hocus-pocus

[ hoh-kuhs-poh-kuhs ]
/ ˈhoʊ kəsˈpoʊ kəs /

noun

a meaningless chant or expression used in conjuring or incantation.
a juggler's trick; sleight of hand.
trickery; deception.
unnecessarily mysterious or elaborate activity or talk to cover up a deception, magnify a simple purpose, etc.

verb (used with object), ho·cus-po·cused, ho·cus-po·cus·ing or (especially British) ho·cus-po·cussed, ho·cus-po·cus·sing.

to play tricks on or with.

verb (used without object), ho·cus-po·cused, ho·cus-po·cus·ing or (especially British) ho·cus-po·cussed, ho·cus-po·cus·sing.

to perform tricks; practice trickery or deception.

Nearby words

  1. hockney,
  2. hockney, david,
  3. hockshop,
  4. hocktide,
  5. hocus,
  6. hod,
  7. hod carrier,
  8. hodden,
  9. hodeida,
  10. hodge

Origin of hocus-pocus

First recorded in 1615–25; pseudo-Latin rhyming formula used by jugglers and magicians

Dictionary.com Unabridged Based on the Random House Unabridged Dictionary, © Random House, Inc. 2019

Examples from the Web for hocus-pocus


British Dictionary definitions for hocus-pocus

hocus-pocus

/ (ˈhəʊkəsˈpəʊkəs) /

noun

trickery or chicanery
mystifying jargon
an incantation used by conjurors or magicians when performing tricks
conjuring skill or practice

verb -cuses, -cusing, -cused, -cuses, -cussing or -cussed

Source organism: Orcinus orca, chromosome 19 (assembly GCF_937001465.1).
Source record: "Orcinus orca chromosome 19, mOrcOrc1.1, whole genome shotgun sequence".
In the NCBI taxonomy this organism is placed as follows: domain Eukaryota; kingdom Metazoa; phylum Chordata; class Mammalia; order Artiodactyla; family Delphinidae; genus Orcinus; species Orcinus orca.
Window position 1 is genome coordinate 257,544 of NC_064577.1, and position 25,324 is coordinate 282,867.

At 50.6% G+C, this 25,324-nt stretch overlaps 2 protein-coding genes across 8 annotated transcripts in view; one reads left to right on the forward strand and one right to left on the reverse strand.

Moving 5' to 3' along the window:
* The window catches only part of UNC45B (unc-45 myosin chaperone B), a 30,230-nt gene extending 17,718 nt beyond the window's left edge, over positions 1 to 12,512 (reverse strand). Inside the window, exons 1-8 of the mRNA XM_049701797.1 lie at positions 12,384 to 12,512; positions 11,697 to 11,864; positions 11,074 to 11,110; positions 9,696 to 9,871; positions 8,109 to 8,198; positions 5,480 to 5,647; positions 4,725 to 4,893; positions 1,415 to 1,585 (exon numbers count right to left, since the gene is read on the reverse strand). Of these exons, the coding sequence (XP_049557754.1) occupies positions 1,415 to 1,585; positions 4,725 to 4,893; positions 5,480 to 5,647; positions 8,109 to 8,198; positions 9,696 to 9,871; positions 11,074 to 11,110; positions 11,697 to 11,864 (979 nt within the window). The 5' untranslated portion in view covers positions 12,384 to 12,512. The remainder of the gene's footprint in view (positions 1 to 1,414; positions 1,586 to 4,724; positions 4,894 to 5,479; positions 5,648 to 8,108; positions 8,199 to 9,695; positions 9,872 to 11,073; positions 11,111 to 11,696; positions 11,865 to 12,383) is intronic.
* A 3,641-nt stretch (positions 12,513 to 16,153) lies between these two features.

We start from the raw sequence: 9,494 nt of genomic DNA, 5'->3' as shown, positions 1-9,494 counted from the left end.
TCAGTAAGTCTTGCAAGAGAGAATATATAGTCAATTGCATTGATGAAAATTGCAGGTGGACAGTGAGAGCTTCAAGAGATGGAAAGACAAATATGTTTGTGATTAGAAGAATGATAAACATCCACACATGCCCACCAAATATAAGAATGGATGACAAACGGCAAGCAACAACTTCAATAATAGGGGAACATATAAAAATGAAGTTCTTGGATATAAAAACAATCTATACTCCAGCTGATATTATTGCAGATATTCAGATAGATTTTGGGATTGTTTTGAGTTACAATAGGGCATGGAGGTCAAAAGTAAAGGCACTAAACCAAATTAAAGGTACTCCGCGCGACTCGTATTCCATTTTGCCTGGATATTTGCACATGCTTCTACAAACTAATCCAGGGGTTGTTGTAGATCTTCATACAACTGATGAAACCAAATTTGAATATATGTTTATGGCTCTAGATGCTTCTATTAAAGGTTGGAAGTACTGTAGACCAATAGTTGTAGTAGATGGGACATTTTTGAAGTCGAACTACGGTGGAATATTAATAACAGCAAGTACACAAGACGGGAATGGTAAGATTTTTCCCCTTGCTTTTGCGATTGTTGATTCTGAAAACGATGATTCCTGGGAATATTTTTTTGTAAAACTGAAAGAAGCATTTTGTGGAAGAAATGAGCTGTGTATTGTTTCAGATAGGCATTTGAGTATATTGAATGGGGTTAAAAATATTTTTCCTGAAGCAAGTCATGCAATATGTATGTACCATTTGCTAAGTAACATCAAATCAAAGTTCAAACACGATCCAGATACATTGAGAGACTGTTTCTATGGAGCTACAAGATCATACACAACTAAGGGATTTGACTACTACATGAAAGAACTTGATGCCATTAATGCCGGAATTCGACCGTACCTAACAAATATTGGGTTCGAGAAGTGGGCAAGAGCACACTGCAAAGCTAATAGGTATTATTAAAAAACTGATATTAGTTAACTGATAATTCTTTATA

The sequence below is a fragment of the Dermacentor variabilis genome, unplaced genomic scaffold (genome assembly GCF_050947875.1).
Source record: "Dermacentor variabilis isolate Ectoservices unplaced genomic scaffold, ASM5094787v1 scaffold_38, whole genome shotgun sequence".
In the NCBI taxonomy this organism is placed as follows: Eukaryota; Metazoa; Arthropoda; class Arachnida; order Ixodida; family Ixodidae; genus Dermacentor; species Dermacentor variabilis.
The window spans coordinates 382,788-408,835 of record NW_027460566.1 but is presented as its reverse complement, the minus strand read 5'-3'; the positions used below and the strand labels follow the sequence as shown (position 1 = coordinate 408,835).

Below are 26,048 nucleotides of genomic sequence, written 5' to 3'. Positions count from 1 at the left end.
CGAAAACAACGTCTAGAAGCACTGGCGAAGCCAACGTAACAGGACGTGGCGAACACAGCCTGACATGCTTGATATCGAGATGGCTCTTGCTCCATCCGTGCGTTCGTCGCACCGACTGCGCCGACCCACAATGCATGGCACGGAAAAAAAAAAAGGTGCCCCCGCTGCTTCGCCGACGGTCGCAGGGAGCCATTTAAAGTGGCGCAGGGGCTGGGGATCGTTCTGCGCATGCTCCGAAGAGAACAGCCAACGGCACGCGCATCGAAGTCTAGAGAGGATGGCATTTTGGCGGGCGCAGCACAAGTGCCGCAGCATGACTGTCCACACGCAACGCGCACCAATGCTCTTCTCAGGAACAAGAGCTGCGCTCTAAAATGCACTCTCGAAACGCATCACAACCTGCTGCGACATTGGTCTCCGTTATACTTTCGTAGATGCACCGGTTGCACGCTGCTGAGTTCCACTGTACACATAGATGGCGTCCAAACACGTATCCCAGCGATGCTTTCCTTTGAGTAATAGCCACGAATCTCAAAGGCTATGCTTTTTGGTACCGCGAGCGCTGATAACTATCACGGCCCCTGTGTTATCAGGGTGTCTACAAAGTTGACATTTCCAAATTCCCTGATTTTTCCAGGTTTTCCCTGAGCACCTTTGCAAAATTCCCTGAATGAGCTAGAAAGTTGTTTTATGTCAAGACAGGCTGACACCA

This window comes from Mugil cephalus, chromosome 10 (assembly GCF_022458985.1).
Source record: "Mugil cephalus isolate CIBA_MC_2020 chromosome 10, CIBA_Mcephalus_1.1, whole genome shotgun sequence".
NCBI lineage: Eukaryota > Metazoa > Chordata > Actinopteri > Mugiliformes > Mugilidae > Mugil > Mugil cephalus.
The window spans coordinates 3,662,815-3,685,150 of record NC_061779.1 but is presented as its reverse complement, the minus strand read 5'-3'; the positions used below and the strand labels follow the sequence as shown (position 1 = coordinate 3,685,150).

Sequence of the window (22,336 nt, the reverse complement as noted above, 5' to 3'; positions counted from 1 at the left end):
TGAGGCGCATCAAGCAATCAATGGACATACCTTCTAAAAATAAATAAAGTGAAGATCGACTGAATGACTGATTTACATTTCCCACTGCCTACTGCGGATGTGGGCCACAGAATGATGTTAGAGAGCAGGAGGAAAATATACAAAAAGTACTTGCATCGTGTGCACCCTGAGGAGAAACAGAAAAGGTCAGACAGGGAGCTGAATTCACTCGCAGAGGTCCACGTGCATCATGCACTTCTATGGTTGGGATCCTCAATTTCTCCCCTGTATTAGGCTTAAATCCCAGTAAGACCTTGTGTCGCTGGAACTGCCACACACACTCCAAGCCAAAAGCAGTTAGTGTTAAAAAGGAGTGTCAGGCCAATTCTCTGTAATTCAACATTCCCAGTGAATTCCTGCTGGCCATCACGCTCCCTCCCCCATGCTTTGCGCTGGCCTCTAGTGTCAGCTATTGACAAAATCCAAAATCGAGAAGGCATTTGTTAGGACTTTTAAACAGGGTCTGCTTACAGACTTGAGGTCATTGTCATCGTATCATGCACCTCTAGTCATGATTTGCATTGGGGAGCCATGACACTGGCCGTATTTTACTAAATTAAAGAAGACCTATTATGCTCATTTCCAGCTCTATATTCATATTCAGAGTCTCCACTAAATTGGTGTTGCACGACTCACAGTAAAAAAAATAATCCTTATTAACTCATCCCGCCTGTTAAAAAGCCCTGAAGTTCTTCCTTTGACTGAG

to deceive or trick (someone)

Word Origin for hocus-pocus

C17: perhaps a dog-Latin formation invented by jugglers

Collins English Dictionary - Complete & Unabridged 2012 Digital Edition © William Collins Sons & Co. Ltd. 1979, 1986 © HarperCollins Publishers 1998, 2000, 2003, 2005, 2006, 2007, 2009, 2012

Word Origin and History for hocus-pocus

hocus-pocus

1620s, Hocas Pocas, common name of a magician or juggler, a sham-Latin invocation used in tricks, probably based on a perversion of the sacramental blessing from the Mass, Hoc est corpus meum "This is my body." The first to make this speculation on its origin apparently was English prelate John Tillotson (1630-1694).

I will speak of one man ... that went about in King James his time ... who called himself, the Kings Majesties most excellent Hocus Pocus, and so was called, because that at the playing of every Trick, he used to say, Hocus pocus, tontus tabantus, vade celeriter jubeo, a dark composure of words, to blinde the eyes of the beholders, to make his Trick pass the more currantly without discovery. [Thomas Ady, "A Candle in the Dark," 1655]
Online Etymology Dictionary, © 2010 Douglas Harper